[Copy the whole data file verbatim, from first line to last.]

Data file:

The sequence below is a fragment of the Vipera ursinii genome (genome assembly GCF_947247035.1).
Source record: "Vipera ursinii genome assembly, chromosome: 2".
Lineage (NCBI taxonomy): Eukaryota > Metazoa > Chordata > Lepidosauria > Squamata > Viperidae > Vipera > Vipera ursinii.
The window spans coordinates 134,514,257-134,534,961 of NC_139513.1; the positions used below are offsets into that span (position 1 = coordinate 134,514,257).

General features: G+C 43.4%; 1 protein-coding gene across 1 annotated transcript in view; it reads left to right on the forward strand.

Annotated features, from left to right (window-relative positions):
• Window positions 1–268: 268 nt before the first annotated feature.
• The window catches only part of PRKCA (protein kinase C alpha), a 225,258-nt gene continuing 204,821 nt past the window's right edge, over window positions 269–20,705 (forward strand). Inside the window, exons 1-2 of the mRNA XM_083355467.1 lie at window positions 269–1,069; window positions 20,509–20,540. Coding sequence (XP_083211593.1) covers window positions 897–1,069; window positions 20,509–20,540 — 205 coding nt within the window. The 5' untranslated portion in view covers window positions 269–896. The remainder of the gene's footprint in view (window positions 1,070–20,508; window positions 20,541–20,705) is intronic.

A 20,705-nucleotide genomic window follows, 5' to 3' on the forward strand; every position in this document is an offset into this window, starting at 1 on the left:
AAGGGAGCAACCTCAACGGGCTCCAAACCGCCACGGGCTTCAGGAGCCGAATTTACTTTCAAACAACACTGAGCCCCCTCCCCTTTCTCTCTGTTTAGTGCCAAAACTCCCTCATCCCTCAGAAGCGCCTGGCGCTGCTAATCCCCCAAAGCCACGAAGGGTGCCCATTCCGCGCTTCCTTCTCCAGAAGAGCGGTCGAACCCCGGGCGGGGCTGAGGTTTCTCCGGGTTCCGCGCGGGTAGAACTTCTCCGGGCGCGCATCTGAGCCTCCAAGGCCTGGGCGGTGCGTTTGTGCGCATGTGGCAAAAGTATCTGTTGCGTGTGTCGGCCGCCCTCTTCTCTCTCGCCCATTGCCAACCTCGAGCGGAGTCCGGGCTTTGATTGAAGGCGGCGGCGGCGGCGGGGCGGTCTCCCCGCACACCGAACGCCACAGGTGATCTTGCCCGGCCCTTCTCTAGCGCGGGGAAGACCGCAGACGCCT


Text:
The sequence below is a fragment of the Vipera ursinii genome (genome assembly GCF_947247035.1).
Source record: "Vipera ursinii genome assembly, chromosome: 2".
Lineage (NCBI taxonomy): Eukaryota > Metazoa > Chordata > Lepidosauria > Squamata > Viperidae > Vipera > Vipera ursinii.
The window spans coordinates 134,514,257-134,534,961 of NC_139513.1; the positions used below are offsets into that span (position 1 = coordinate 134,514,257).

General features: G+C 43.4%; 1 protein-coding gene across 1 annotated transcript in view; it reads left to right on the forward strand.

Annotated features, from left to right (window-relative positions):
• Window positions 1–268: 268 nt before the first annotated feature.
• The window catches only part of PRKCA (protein kinase C alpha), a 225,258-nt gene continuing 204,821 nt past the window's right edge, over window positions 269–20,705 (forward strand). Inside the window, exons 1-2 of the mRNA XM_083355467.1 lie at window positions 269–1,069; window positions 20,509–20,540. Coding sequence (XP_083211593.1) covers window positions 897–1,069; window positions 20,509–20,540 — 205 coding nt within the window. The 5' untranslated portion in view covers window positions 269–896. The remainder of the gene's footprint in view (window positions 1,070–20,508; window positions 20,541–20,705) is intronic.

A 20,705-nucleotide genomic window follows, 5' to 3' on the forward strand; every position in this document is an offset into this window, starting at 1 on the left:
AAGGGAGCAACCTCAACGGGCTCCAAACCGCCACGGGCTTCAGGAGCCGAATTTACTTTCAAACAACACTGAGCCCCCTCCCCTTTCTCTCTGTTTAGTGCCAAAACTCCCTCATCCCTCAGAAGCGCCTGGCGCTGCTAATCCCCCAAAGCCACGAAGGGTGCCCATTCCGCGCTTCCTTCTCCAGAAGAGCGGTCGAACCCCGGGCGGGGCTGAGGTTTCTCCGGGTTCCGCGCGGGTAGAACTTCTCCGGGCGCGCATCTGAGCCTCCAAGGCCTGGGCGGTGCGTTTGTGCGCATGTGGCAAAAGTATCTGTTGCGTGTGTCGGCCGCCCTCTTCTCTCTCGCCCATTGCCAACCTCGAGCGGAGTCCGGGCTTTGATTGAAGGCGGCGGCGGCGGCGGGGCGGTCTCCCCGCACACCGAACGCCACAGGTGATCTTGCCCGGCCCTTCTCTAGCGCGGGGAAGACCGCAGACGCCT